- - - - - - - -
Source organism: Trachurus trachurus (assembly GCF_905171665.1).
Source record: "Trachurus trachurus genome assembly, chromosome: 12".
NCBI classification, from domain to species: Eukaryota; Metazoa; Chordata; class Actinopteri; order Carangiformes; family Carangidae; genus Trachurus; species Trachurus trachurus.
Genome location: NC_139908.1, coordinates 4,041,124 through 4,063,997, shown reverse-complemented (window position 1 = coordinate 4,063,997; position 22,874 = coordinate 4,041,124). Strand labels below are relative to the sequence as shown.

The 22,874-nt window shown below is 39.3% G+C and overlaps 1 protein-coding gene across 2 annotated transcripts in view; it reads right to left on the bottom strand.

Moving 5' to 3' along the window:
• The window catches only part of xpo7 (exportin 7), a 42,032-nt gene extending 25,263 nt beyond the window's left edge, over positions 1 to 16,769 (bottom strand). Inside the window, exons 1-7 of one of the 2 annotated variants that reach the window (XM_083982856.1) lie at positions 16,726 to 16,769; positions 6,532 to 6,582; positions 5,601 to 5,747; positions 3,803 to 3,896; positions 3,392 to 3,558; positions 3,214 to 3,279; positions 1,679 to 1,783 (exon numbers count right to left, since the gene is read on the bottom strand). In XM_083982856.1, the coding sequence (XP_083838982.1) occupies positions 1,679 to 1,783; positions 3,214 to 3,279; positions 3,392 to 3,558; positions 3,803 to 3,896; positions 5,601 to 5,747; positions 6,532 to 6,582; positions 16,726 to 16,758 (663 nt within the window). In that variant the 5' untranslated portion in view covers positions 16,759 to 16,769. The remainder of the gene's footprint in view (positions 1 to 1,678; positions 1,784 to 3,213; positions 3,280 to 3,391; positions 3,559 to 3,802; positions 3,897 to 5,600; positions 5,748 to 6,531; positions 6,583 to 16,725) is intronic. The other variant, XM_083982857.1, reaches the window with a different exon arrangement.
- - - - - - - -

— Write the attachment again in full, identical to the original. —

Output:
Source organism: Trachurus trachurus (assembly GCF_905171665.1).
Source record: "Trachurus trachurus genome assembly, chromosome: 12".
NCBI classification, from domain to species: Eukaryota; Metazoa; Chordata; class Actinopteri; order Carangiformes; family Carangidae; genus Trachurus; species Trachurus trachurus.
Genome location: NC_139908.1, coordinates 4,041,124 through 4,063,997, shown reverse-complemented (window position 1 = coordinate 4,063,997; position 22,874 = coordinate 4,041,124). Strand labels below are relative to the sequence as shown.

The 22,874-nt window shown below is 39.3% G+C and overlaps 1 protein-coding gene across 2 annotated transcripts in view; it reads right to left on the bottom strand.

Moving 5' to 3' along the window:
• The window catches only part of xpo7 (exportin 7), a 42,032-nt gene extending 25,263 nt beyond the window's left edge, over positions 1 to 16,769 (bottom strand). Inside the window, exons 1-7 of one of the 2 annotated variants that reach the window (XM_083982856.1) lie at positions 16,726 to 16,769; positions 6,532 to 6,582; positions 5,601 to 5,747; positions 3,803 to 3,896; positions 3,392 to 3,558; positions 3,214 to 3,279; positions 1,679 to 1,783 (exon numbers count right to left, since the gene is read on the bottom strand). In XM_083982856.1, the coding sequence (XP_083838982.1) occupies positions 1,679 to 1,783; positions 3,214 to 3,279; positions 3,392 to 3,558; positions 3,803 to 3,896; positions 5,601 to 5,747; positions 6,532 to 6,582; positions 16,726 to 16,758 (663 nt within the window). In that variant the 5' untranslated portion in view covers positions 16,759 to 16,769. The remainder of the gene's footprint in view (positions 1 to 1,678; positions 1,784 to 3,213; positions 3,280 to 3,391; positions 3,559 to 3,802; positions 3,897 to 5,600; positions 5,748 to 6,531; positions 6,583 to 16,725) is intronic. The other variant, XM_083982857.1, reaches the window with a different exon arrangement.